Thursday, December 11, 2008



Chess remains a board game which does possess an aura above most other games which are out there. The game has an ancient history, and because of the depth of strategy, and the level of skill which can be achieved in chess, a world ranking system, and local and international tournaments are held. All these factors, while not completely unique to chess, do place the game in a rather special light.
Of course the same popularity over what is literally centuries does mean the game is extremely well-known, with games between good players often coming down to a match of textbook moves. That can lessen the enjoyment of the game for many players, especially those who want to really study the game, and are skilled at memorizing the tomes of material written in terms of chess theory.
There are however alternatives which allow people to experience chess in new ways, ways that are not yet heavily analyzed and written about. What we are talking about here are chess variants, and there are many.
One of the most interesting of these is Omega Chess. This is an alternative chess game which was developed by Canadian Daniel MacDonald in 1992. So this one is a relative newcomer to the scene.
The game is available in a solidly made set. The pieces, while a plastic of sorts, have a nice size, and more importantly a good weight, that enhances the tactile feeling of moving the pieces. You get the feeling you are playing with a very nice chess set.
The board is interesting. It is made of a sort of heavy rubber/foam, which rolls nicely for storage in a tube, yet rolls back out flat, without wrinkles. It too has a nice weight, so if you play on the patio, or out in the park, it won't blow away with the first light breeze.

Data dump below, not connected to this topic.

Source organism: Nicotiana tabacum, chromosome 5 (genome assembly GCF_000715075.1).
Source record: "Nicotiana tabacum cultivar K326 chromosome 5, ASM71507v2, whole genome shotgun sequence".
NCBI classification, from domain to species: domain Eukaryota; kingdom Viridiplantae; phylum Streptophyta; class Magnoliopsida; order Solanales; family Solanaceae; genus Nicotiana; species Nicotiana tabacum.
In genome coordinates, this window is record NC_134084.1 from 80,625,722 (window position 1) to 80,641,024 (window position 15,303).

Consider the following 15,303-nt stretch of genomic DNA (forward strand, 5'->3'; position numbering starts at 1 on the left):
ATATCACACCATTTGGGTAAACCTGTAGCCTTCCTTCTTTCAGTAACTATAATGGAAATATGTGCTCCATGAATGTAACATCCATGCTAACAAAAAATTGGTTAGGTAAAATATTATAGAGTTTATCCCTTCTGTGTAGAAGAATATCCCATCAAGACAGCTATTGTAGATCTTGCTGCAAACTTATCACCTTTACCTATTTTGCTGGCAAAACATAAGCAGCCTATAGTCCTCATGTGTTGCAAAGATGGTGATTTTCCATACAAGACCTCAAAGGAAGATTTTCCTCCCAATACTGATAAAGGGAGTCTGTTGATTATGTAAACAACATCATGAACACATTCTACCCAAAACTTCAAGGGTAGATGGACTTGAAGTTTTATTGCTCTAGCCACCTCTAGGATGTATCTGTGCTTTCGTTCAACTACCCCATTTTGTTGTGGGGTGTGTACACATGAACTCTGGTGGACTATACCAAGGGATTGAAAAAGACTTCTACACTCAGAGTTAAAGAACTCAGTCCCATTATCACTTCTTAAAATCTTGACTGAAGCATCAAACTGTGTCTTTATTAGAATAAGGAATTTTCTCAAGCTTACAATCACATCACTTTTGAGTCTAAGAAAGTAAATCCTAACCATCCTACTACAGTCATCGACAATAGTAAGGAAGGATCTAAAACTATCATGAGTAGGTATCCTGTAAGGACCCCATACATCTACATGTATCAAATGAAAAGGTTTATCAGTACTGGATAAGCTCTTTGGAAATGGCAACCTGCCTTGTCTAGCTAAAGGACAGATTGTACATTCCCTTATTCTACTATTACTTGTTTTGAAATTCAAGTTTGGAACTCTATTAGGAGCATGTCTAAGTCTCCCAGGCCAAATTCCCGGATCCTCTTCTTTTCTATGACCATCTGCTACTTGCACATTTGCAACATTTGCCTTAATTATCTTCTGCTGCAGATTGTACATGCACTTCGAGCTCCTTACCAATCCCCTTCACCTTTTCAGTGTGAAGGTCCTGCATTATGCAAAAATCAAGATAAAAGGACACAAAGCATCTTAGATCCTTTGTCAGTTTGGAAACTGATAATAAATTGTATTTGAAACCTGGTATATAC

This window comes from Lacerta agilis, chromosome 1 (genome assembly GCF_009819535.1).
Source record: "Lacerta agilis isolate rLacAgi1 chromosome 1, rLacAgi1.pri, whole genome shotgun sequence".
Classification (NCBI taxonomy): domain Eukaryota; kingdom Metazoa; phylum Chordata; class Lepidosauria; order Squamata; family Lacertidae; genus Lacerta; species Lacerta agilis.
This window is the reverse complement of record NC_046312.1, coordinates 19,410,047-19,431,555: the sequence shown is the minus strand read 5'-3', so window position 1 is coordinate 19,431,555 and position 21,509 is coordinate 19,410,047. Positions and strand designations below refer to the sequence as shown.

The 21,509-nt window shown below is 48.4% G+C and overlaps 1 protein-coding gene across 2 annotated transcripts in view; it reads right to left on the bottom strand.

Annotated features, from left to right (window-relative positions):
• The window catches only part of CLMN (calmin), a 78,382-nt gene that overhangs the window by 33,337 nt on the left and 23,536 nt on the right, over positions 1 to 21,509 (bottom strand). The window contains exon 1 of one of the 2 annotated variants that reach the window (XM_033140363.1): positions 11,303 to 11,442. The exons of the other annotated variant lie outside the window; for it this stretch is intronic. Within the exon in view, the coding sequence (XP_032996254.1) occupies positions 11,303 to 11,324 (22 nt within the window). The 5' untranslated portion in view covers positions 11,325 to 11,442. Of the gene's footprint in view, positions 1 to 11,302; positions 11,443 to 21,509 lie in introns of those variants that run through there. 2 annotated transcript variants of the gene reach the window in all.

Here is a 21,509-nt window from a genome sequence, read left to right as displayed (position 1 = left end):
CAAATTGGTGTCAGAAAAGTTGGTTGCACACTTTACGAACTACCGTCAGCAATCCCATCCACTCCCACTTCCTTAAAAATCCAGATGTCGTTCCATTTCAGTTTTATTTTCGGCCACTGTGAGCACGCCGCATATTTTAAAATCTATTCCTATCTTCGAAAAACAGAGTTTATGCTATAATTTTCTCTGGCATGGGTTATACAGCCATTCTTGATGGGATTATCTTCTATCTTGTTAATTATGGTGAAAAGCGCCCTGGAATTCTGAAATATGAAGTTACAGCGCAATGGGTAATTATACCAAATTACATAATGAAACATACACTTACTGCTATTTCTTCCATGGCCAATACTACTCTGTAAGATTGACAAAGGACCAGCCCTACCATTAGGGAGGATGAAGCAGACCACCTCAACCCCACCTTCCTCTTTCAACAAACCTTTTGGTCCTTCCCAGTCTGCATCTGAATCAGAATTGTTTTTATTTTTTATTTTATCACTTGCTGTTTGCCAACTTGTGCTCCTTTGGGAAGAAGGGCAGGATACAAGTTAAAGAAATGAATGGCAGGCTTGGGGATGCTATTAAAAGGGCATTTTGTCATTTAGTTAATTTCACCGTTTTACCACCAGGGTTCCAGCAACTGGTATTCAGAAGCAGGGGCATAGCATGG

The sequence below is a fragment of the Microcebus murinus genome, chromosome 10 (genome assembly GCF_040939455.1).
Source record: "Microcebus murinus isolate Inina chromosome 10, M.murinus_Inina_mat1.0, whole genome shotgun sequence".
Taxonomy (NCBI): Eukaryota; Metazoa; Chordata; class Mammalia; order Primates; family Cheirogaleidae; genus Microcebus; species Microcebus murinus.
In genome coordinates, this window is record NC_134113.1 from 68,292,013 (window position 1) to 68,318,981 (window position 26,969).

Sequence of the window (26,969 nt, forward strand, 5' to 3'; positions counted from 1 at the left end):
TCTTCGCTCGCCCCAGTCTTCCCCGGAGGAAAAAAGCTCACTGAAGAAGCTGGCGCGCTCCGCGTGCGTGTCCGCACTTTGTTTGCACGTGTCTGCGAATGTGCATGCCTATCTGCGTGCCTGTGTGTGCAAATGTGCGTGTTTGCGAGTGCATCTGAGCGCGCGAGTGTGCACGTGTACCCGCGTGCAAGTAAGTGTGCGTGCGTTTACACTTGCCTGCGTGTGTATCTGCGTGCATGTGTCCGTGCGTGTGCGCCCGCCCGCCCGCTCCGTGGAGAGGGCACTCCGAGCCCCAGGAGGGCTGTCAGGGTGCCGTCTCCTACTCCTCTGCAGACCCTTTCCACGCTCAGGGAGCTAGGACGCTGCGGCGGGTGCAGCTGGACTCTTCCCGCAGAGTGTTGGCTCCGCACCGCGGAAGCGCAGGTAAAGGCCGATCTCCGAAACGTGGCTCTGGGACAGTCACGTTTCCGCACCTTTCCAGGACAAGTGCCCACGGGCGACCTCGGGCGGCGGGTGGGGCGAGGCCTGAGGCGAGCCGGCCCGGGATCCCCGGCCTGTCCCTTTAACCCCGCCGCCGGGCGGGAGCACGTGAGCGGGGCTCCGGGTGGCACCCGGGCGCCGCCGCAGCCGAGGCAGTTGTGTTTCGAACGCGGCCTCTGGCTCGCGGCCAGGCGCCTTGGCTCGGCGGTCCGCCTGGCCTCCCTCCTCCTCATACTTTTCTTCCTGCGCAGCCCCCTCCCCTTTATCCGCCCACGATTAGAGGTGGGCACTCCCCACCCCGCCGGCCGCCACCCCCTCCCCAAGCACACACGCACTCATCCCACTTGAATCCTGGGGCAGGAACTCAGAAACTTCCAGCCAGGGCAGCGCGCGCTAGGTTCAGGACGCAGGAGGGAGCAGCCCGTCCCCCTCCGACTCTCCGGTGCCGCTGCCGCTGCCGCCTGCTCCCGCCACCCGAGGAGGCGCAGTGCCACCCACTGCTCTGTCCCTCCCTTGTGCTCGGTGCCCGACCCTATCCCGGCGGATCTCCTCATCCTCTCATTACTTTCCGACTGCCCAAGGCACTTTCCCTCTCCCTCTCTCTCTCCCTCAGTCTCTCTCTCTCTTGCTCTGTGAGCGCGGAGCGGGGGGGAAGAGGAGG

So what about the game itself? What makes Omega Chess worth our interest?
Well to begin with the game is played on a 10X10 board, as opposed to the traditional 8X8, which in itself changes the game.
However, the real innovation comes in adding two new pieces to the mix, both which have the ability to jump, a technique previously confined to the knight only on a chess board. The two new jumpers balances out the game between sliding pieces, queen, bishop, rook and now the jumpers; knight, champion and wizard.
The champion begins the game in the squares outside the rooks, filling the two additional spaces on the 10-square-wide board. It can slide one space orthogonally (like a rook), or jump two spaces in any direction.
The wizards actually start in four additional corner square, outside the 10X10 grid. It can slide one square diagonally, like a bishop, or leap like an extended knight. The wizard can jump three squares horizontally or vertically and then one square to either side.
The two new pieces are at the heart of Omega Chess. They open the game to numerous more strategies, and also mean pieces must often work in tandem to offer joint protection, rather than simply hiding behind another piece, safe from attack. The leaping pieces create the opportunity to literally jump into the fray when needed.
This game has wonderful symmetry, and when the high quality of the pieces are factored in, it really is one of the best chess variants out there, and you can still play the original version using the pieces and board, so it's a double winner.
This is a variant which deserves to be tried, and it should carve out its own following for years to come.

-- Review first appeared in Yorkton This Week newspaper June 4, 2008 - Yorkton, SK. Canada

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